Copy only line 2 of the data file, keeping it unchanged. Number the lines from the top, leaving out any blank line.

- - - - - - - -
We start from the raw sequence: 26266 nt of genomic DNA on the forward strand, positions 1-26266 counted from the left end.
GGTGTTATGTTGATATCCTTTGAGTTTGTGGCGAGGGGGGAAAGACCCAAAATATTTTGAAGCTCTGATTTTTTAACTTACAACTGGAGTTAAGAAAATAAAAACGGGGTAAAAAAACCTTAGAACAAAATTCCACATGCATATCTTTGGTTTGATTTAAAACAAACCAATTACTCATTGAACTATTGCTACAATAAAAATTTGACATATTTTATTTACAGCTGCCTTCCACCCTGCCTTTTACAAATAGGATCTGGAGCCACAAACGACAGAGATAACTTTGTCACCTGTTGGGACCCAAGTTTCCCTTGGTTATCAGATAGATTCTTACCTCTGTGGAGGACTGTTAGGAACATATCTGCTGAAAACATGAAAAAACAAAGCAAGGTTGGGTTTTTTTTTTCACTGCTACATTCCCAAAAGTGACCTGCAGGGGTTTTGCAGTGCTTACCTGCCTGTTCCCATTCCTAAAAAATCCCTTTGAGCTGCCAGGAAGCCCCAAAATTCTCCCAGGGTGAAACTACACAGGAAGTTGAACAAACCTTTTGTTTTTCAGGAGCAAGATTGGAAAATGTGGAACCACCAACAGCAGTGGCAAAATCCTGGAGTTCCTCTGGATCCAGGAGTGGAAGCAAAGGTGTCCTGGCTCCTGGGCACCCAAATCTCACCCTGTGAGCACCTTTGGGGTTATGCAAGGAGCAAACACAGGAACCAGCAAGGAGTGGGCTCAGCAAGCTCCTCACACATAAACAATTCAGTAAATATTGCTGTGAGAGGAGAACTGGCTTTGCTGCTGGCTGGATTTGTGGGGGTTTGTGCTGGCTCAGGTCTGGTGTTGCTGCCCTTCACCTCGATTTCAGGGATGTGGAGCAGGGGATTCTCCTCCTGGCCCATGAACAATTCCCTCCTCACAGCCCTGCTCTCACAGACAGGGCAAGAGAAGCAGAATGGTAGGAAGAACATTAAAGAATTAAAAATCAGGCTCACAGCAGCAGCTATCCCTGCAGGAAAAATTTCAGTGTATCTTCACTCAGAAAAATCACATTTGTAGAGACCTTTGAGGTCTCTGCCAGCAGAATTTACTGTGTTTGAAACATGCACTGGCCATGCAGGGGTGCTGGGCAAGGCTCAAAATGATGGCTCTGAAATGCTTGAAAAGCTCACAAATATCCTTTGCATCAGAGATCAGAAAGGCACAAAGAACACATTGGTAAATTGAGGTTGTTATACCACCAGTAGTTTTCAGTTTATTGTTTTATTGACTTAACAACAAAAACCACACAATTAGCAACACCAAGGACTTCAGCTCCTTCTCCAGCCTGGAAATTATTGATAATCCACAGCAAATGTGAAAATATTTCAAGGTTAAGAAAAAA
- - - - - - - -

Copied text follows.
GGTGTTATGTTGATATCCTTTGAGTTTGTGGCGAGGGGGGAAAGACCCAAAATATTTTGAAGCTCTGATTTTTTAACTTACAACTGGAGTTAAGAAAATAAAAACGGGGTAAAAAAACCTTAGAACAAAATTCCACATGCATATCTTTGGTTTGATTTAAAACAAACCAATTACTCATTGAACTATTGCTACAATAAAAATTTGACATATTTTATTTACAGCTGCCTTCCACCCTGCCTTTTACAAATAGGATCTGGAGCCACAAACGACAGAGATAACTTTGTCACCTGTTGGGACCCAAGTTTCCCTTGGTTATCAGATAGATTCTTACCTCTGTGGAGGACTGTTAGGAACATATCTGCTGAAAACATGAAAAAACAAAGCAAGGTTGGGTTTTTTTTTTCACTGCTACATTCCCAAAAGTGACCTGCAGGGGTTTTGCAGTGCTTACCTGCCTGTTCCCATTCCTAAAAAATCCCTTTGAGCTGCCAGGAAGCCCCAAAATTCTCCCAGGGTGAAACTACACAGGAAGTTGAACAAACCTTTTGTTTTTCAGGAGCAAGATTGGAAAATGTGGAACCACCAACAGCAGTGGCAAAATCCTGGAGTTCCTCTGGATCCAGGAGTGGAAGCAAAGGTGTCCTGGCTCCTGGGCACCCAAATCTCACCCTGTGAGCACCTTTGGGGTTATGCAAGGAGCAAACACAGGAACCAGCAAGGAGTGGGCTCAGCAAGCTCCTCACACATAAACAATTCAGTAAATATTGCTGTGAGAGGAGAACTGGCTTTGCTGCTGGCTGGATTTGTGGGGGTTTGTGCTGGCTCAGGTCTGGTGTTGCTGCCCTTCACCTCGATTTCAGGGATGTGGAGCAGGGGATTCTCCTCCTGGCCCATGAACAATTCCCTCCTCACAGCCCTGCTCTCACAGACAGGGCAAGAGAAGCAGAATGGTAGGAAGAACATTAAAGAATTAAAAATCAGGCTCACAGCAGCAGCTATCCCTGCAGGAAAAATTTCAGTGTATCTTCACTCAGAAAAATCACATTTGTAGAGACCTTTGAGGTCTCTGCCAGCAGAATTTACTGTGTTTGAAACATGCACTGGCCATGCAGGGGTGCTGGGCAAGGCTCAAAATGATGGCTCTGAAATGCTTGAAAAGCTCACAAATATCCTTTGCATCAGAGATCAGAAAGGCACAAAGAACACATTGGTAAATTGAGGTTGTTATACCACCAGTAGTTTTCAGTTTATTGTTTTATTGACTTAACAACAAAAACCACACAATTAGCAACACCAAGGACTTCAGCTCCTTCTCCAGCCTGGAAATTATTGATAATCCACAGCAAATGTGAAAATATTTCAAGGTTAAGAAAAAA